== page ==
A Progressive Interview with Wendell Berry
Wendell Berry is a farmer, poet, essayist, novelist, and environmentalist.
Q: You took to the streets in Washington, D.C., in March 2009 with every intention of getting arrested. Why?
Wendell Berry: I went to Washington as a member of Kentuckians for the Commonwealth, a statewide citizens' organization that works on challenging and changing unjust political, economic, and social systems. We were there to represent ourselves and our local communities. We were there to engage in the democratic process. We were there to speak against the destruction and wastefulness of mountaintop removal. We were asking the people in power to do something about the misconduct of the coal industry. Nothing that anyone has done has been able to put a rein on the coal companies in this region. They do whatever they want to do. The Kentucky general assembly won't even bring the issue of mountaintop removal to the floor for debate. That's why we went to Washington. When the government refuses to act responsibly, it's up to the citizens. And nonviolent civil disobedience, as far as I'm concerned, is the next step.
Q: What happened with the police that day?
Berry: They refused to arrest us, and I have to confess, I was damn glad not to be arrested. I'm grateful for every hour I'm not in prison. I think the number of us who were willing to be arrested was finally intimidating to the police, and they decided not to cooperate in our little ritualized demonstration of civil disobedience. The police relinquished the opportunity to know us better.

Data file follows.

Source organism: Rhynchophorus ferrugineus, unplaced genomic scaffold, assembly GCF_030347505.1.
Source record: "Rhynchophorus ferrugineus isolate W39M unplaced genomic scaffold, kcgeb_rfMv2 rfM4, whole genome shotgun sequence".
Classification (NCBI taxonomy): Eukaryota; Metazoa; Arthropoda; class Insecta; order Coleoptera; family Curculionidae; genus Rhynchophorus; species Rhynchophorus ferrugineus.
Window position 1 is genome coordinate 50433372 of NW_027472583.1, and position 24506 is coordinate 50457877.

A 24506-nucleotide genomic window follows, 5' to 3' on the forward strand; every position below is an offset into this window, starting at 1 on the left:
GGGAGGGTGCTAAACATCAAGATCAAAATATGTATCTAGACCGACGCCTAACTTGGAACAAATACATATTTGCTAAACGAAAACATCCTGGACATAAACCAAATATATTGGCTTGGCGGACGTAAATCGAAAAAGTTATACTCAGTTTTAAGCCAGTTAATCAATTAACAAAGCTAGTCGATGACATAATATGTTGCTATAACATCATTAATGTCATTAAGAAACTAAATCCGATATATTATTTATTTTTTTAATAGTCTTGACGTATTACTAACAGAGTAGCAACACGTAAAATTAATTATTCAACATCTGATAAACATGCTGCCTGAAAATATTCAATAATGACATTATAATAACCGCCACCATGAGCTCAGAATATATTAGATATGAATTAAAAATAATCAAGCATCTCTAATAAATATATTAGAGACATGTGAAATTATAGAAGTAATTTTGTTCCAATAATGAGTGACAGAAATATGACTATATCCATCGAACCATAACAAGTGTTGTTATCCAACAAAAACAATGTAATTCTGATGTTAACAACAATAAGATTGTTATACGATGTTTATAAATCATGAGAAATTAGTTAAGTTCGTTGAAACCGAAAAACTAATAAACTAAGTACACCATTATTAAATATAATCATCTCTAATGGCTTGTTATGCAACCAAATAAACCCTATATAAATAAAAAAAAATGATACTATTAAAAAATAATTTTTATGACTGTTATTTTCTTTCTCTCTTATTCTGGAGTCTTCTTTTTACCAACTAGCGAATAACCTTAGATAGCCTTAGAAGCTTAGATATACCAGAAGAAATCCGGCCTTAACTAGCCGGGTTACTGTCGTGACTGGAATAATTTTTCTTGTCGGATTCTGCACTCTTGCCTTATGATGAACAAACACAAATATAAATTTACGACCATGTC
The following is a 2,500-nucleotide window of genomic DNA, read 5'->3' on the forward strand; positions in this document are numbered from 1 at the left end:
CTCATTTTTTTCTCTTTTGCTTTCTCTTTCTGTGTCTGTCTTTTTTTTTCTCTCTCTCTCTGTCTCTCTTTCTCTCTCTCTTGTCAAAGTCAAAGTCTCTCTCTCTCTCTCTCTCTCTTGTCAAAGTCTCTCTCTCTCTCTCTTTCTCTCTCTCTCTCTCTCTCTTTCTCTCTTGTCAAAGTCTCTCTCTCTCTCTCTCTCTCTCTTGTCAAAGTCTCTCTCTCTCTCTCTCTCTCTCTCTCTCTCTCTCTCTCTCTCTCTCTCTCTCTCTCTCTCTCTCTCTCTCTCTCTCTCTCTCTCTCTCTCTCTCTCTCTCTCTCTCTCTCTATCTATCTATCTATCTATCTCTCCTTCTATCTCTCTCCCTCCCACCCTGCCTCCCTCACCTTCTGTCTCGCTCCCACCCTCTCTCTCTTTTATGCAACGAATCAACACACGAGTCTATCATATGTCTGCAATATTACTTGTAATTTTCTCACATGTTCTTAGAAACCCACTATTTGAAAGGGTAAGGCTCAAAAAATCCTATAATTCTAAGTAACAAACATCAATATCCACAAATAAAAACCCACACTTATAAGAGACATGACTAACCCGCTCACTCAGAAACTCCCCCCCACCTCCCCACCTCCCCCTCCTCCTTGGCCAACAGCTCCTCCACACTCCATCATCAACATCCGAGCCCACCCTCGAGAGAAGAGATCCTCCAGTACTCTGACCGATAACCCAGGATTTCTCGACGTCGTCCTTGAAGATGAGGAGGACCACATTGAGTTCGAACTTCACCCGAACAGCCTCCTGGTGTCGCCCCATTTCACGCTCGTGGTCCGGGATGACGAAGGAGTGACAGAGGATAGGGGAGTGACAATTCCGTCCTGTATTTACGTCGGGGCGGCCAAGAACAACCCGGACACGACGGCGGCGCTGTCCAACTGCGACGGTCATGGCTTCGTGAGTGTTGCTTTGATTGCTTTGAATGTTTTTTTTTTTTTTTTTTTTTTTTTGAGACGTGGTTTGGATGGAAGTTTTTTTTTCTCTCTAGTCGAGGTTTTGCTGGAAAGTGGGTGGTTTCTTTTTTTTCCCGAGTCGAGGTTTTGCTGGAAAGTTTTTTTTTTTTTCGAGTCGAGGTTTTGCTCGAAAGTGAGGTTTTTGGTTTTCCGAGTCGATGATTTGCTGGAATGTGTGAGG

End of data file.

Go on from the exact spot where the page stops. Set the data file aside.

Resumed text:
Q: How has the interest in the issues you care about changed over the years?
Berry: I first wrote against surface mining in the mountains of Kentucky in 1965, so that means that I've been publicly opposed to that way of mining for forty-four years. In those forty-four years, the situation has gotten worse. I don't know how many meetings I've attended, but I've left many of them with the feeling that nothing at all had been accomplished. But when you look around at what's going on, there is a big difference in the movement against the coal companies. That march in Washington was an improvement. My goodness, there was an enormous number of people there, two or three thousand, I think. And a lot of them, maybe the majority of them, maybe all of them, were there to be arrested if they could be accommodated. That hasn't happened before.
I've also been an advocate for local food economies, and there's a big difference also on that front. When I started talking about these agricultural issues in the early '70s, most people didn't know what I was talking about and most didn't care. But nowadays, there is considerable public dialogue about these issues.
Q: Do you see yourself becoming more radical over time?
Berry: The terra "radical" has the same meaning in politics as it does in mathematics or in the word "radish. …